TIMOTHY C. BAKER is Senior Lecturer in Scottish and Contemporary Literature at the University of Aberdeen. He is the author of George Mackay Brown and the Philosophy of Community and Contemporary Scottish Gothic: Mourning, Authenticity, and Tradition, and has published widely on Scottish fiction and poetry. Forthcoming projects include a monograph on the relation between animality, suffering, and language in contemporary fiction and another on gender and space in mid-twentieth-century women's fiction.
LINDEN BICKET is a Teaching Fellow in Theology and Ethics at the School of Divinity, University of Edinburgh. Her first book, George Mackay Brown and the Scottish Catholic Imagination will be published by Edinburgh University Press in 2017. A volume of essays co-edited with Professor Douglas Gifford, The Fiction of Robin Jenkins: Some Kind of Grace, will also be published by Brill in 2017.
VIVIENNE DUNSTAN researches Scottish social, cultural, urban, and reading history, particularly in the seventeenth, eighteenth, and nineteenth centuries. Her PhD, completed at the University of Dundee in 2010, studied "Reading habits in Scotland circa 1750-1820". She is an honorary research fellow at the University of Dundee.
ROBERT ELLIS HOSMER Jr, Senior Lecturer Emeritus, Department of English Language & Literature, Smith College, has written extensively on the work of Muriel Spark, most recently editing Hidden Possibilities: Essays in Honor of Muriel Spark (University of Notre Dame Press, 2014). He is working on a study of Spark's fiction and the Book of Job as well as the libretto for an opera based on the lifestory of the Duke and Duchess of Windsor.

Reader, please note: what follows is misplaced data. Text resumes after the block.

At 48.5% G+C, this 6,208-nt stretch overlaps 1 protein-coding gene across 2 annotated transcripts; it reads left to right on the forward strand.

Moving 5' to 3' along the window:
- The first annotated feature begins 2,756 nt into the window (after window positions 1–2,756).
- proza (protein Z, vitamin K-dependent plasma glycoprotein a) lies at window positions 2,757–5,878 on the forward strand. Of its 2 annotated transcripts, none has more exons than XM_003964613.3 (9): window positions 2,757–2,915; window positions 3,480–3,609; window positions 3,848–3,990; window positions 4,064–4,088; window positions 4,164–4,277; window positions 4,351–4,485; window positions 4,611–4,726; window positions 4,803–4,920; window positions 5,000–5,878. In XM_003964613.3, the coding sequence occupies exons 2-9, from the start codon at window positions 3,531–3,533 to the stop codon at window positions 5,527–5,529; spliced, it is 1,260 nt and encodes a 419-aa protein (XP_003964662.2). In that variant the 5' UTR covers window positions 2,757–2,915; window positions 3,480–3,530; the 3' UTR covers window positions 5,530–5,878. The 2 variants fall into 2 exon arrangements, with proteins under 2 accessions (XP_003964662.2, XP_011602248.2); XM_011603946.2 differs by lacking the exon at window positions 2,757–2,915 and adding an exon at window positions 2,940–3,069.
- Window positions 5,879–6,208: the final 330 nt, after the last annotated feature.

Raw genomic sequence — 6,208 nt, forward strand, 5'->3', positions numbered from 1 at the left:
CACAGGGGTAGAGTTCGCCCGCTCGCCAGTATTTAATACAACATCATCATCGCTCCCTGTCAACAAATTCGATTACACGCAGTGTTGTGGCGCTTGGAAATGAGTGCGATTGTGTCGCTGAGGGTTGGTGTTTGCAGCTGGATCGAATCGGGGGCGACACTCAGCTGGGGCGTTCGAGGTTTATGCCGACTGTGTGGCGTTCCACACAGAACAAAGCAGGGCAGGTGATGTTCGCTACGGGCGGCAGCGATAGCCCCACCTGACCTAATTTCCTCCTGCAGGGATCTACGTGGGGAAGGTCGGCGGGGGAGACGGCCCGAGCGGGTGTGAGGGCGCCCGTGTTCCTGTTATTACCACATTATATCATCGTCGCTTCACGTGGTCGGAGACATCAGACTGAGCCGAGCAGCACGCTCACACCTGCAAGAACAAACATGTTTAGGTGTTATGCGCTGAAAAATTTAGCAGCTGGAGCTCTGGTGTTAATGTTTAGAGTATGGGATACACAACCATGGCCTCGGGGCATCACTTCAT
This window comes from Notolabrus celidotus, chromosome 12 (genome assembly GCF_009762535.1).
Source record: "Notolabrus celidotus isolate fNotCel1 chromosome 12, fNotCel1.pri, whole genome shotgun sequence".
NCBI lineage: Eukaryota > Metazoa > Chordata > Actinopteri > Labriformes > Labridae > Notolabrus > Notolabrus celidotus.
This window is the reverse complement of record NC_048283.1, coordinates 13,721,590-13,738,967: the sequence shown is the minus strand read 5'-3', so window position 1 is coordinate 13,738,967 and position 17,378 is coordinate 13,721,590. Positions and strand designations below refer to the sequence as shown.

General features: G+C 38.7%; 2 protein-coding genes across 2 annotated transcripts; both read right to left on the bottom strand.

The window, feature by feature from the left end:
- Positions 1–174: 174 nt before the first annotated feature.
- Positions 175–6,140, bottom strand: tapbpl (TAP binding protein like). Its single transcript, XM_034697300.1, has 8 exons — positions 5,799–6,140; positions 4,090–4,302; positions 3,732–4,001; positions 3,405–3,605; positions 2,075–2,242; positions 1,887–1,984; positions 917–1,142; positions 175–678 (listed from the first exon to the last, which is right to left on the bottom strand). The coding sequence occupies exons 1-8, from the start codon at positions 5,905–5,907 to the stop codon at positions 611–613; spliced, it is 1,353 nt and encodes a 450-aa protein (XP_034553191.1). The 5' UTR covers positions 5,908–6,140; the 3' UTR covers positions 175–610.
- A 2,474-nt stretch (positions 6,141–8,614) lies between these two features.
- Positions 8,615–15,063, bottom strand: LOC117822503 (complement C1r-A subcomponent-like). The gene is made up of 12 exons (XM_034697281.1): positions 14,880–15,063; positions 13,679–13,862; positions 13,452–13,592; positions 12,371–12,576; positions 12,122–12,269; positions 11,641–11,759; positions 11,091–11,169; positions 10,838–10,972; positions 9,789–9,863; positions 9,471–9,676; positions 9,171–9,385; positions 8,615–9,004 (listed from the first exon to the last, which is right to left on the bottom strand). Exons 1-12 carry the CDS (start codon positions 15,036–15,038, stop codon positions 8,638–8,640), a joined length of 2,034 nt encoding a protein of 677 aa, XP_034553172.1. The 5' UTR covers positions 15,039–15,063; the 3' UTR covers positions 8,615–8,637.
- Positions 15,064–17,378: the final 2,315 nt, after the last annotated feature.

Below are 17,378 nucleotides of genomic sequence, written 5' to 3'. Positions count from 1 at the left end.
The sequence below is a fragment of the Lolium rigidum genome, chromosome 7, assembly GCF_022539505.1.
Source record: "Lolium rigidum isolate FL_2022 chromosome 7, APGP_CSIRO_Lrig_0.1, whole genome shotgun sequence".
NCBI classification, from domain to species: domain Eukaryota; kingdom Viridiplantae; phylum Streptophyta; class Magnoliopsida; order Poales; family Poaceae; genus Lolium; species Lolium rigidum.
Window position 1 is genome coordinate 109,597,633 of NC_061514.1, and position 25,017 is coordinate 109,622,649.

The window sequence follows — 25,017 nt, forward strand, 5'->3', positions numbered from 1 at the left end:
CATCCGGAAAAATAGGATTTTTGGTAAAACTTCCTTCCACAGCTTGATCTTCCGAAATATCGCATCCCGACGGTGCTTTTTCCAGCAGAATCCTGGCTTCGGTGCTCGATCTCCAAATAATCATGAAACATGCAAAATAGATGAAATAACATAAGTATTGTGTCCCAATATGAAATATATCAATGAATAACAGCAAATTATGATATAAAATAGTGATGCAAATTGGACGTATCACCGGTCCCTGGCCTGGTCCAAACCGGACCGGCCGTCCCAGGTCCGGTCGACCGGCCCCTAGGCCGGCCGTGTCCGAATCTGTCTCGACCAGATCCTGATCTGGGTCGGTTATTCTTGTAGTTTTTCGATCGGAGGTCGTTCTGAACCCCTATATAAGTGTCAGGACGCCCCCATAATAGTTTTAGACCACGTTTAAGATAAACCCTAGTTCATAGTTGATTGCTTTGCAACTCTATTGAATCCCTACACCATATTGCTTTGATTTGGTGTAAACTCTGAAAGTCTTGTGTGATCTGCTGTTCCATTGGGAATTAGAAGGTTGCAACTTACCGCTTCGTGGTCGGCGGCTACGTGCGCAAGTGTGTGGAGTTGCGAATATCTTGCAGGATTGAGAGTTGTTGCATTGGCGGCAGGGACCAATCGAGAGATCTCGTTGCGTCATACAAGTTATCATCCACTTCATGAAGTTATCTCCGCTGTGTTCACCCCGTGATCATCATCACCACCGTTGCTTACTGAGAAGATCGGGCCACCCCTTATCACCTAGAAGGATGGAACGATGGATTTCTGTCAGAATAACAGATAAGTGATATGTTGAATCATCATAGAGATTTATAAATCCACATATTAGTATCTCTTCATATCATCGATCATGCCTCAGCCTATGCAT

ALASDAIR MACDONALD is a graduate of Edinburgh University. In 2011 he retired as Professor of English Language and Literature of the Middle Ages at the University of Groningen. He edited the Gude and Godlie Ballatis for the Scottish Text Society (2015), and is currently finishing an edition of the 17th-century poet George Lauder. [End Page 151]
RAYMOND MCCLUSKEY is Lecturer in Social Studies (History) in the School of Education at the University of Glasgow. Originally a medievalist, his research interests in recent times have mainly focused on the history of the Catholic community in Scotland. He is co-editor (with Stephen McKinney) of How "The Teacher" is Presented in Literature, History, Religion and the Arts (Edwin Mellen Press, 2013) and is currently Secretary of the History of Education Society.
JOHN-MARK PHILO is a Leverhulme Early Career Fellow at the University of East Anglia. His current research focuses on the reception and translation of Tacitus within the British Isles.
MURRAY PITTOCK is Bradley Chair of Literature and Vice Principal for Special Projects at the University of Glasgow.
LAURA SEVERIN is a Professor of English and Women's Studies at North Carolina State University. She is the author of two books, Stevie Smith's Resistant Antics (1997) and Poetry off the Page: Twentieth-Century British Women in Performance (2004), as well as a number of articles on twentieth-century and contemporary British literature. Her current scholarship focuses on multimedia experimentation in the works of contemporary Scottish women poets, including Kathleen Jamie, Jackie Kay, Liz Lochhead, and Valerie Gillies.
GEORGE SMITH is employed in the field of Community Education. He is writing a book of 21st Century, Scottish working-class short stories and also researching aspects of Scottish radicalism in the 19th century, with a view to writing a play on the subject. [End Page 152]